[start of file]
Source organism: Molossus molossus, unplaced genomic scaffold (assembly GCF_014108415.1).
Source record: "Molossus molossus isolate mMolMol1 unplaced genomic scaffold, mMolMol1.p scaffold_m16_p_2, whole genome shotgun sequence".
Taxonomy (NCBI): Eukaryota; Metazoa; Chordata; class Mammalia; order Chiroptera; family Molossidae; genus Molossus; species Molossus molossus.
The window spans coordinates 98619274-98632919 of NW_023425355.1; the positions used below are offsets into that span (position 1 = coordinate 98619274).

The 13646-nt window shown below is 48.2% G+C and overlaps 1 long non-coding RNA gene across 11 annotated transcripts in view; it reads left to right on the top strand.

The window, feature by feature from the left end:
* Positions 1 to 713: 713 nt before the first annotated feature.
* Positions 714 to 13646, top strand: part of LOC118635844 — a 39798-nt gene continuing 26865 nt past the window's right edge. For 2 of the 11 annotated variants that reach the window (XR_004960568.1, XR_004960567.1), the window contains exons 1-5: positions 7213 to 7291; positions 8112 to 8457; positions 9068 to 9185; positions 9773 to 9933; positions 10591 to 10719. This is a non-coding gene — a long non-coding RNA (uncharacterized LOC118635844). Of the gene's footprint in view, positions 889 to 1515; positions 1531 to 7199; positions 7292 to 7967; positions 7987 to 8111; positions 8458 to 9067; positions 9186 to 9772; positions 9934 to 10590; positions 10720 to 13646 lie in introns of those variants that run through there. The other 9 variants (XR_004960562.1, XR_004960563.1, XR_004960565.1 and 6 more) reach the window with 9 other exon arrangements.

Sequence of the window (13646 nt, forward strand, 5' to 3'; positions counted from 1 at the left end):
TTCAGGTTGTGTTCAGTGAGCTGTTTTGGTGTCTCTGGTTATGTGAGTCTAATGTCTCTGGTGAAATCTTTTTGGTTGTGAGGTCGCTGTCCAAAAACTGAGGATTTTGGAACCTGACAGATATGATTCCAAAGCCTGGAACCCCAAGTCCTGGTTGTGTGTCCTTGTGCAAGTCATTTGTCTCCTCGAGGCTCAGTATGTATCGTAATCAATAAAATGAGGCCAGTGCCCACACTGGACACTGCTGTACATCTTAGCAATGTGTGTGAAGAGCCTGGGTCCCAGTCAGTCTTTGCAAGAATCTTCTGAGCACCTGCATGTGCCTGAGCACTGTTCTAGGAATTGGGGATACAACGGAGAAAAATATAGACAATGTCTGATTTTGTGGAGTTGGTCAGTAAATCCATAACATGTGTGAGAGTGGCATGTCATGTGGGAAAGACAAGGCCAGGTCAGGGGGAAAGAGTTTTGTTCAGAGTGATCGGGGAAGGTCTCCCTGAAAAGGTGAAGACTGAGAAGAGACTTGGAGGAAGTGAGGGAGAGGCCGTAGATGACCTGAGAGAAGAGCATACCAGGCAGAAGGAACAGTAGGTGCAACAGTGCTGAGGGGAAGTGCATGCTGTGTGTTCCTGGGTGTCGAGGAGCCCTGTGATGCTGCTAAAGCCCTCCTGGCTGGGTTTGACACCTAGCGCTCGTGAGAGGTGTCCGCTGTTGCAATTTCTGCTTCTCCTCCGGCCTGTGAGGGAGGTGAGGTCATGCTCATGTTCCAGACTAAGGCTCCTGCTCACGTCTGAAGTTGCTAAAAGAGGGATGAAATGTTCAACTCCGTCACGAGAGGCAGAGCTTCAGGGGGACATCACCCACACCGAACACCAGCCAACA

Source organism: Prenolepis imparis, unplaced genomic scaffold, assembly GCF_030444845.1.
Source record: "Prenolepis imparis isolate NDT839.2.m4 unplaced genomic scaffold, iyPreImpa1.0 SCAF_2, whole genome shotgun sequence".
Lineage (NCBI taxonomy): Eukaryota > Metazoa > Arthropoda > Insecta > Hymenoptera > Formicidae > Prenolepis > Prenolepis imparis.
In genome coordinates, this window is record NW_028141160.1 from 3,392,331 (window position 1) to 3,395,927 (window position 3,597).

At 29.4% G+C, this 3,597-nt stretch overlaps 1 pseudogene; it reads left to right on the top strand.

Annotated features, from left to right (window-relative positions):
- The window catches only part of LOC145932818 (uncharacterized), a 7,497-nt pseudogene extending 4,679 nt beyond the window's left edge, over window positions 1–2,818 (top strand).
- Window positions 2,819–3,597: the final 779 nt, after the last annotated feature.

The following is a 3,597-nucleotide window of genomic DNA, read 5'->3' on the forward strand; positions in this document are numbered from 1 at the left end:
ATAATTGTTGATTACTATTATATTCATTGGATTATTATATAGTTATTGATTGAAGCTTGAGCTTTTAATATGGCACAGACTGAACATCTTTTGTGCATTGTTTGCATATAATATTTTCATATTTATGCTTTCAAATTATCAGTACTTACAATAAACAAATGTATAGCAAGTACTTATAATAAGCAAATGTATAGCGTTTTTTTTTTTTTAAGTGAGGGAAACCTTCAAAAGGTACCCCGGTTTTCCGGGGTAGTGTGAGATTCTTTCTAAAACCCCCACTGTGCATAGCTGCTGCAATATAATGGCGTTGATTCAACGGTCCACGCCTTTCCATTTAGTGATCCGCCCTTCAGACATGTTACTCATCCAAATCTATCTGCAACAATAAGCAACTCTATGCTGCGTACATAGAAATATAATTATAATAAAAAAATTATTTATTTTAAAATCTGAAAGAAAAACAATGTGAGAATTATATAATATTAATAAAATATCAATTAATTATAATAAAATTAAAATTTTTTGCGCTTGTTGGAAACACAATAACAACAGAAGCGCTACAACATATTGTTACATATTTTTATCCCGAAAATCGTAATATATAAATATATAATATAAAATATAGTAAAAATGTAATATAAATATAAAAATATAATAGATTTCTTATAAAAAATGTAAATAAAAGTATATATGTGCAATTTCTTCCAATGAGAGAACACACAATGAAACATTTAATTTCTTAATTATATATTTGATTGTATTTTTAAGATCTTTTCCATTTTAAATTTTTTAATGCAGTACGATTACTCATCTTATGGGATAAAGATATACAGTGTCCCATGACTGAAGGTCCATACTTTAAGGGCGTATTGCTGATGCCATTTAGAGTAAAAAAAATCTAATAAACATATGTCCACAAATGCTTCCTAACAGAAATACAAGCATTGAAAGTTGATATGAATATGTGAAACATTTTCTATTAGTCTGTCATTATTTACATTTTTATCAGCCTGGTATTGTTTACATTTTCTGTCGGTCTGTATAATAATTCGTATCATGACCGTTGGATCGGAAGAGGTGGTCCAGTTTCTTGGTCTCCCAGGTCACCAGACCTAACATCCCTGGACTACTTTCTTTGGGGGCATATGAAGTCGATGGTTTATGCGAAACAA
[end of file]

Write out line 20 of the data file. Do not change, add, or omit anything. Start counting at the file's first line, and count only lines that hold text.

ATAATTGTTGATTACTATTATATTCATTGGATTATTATATAGTTATTGATTGAAGCTTGAGCTTTTAATATGGCACAGACTGAACATCTTTTGTGCATTGTTTGCATATAATATTTTCATATTTATGCTTTCAAATTATCAGTACTTACAATAAACAAATGTATAGCAAGTACTTATAATAAGCAAATGTATAGCGTTTTTTTTTTTTTAAGTGAGGGAAACCTTCAAAAGGTACCCCGGTTTTCCGGGGTAGTGTGAGATTCTTTCTAAAACCCCCACTGTGCATAGCTGCTGCAATATAATGGCGTTGATTCAACGGTCCACGCCTTTCCATTTAGTGATCCGCCCTTCAGACATGTTACTCATCCAAATCTATCTGCAACAATAAGCAACTCTATGCTGCGTACATAGAAATATAATTATAATAAAAAAATTATTTATTTTAAAATCTGAAAGAAAAACAATGTGAGAATTATATAATATTAATAAAATATCAATTAATTATAATAAAATTAAAATTTTTTGCGCTTGTTGGAAACACAATAACAACAGAAGCGCTACAACATATTGTTACATATTTTTATCCCGAAAATCGTAATATATAAATATATAATATAAAATATAGTAAAAATGTAATATAAATATAAAAATATAATAGATTTCTTATAAAAAATGTAAATAAAAGTATATATGTGCAATTTCTTCCAATGAGAGAACACACAATGAAACATTTAATTTCTTAATTATATATTTGATTGTATTTTTAAGATCTTTTCCATTTTAAATTTTTTAATGCAGTACGATTACTCATCTTATGGGATAAAGATATACAGTGTCCCATGACTGAAGGTCCATACTTTAAGGGCGTATTGCTGATGCCATTTAGAGTAAAAAAAATCTAATAAACATATGTCCACAAATGCTTCCTAACAGAAATACAAGCATTGAAAGTTGATATGAATATGTGAAACATTTTCTATTAGTCTGTCATTATTTACATTTTTATCAGCCTGGTATTGTTTACATTTTCTGTCGGTCTGTATAATAATTCGTATCATGACCGTTGGATCGGAAGAGGTGGTCCAGTTTCTTGGTCTCCCAGGTCACCAGACCTAACATCCCTGGACTACTTTCTTTGGGGGCATATGAAGTCGATGGTTTATGCGAAACAA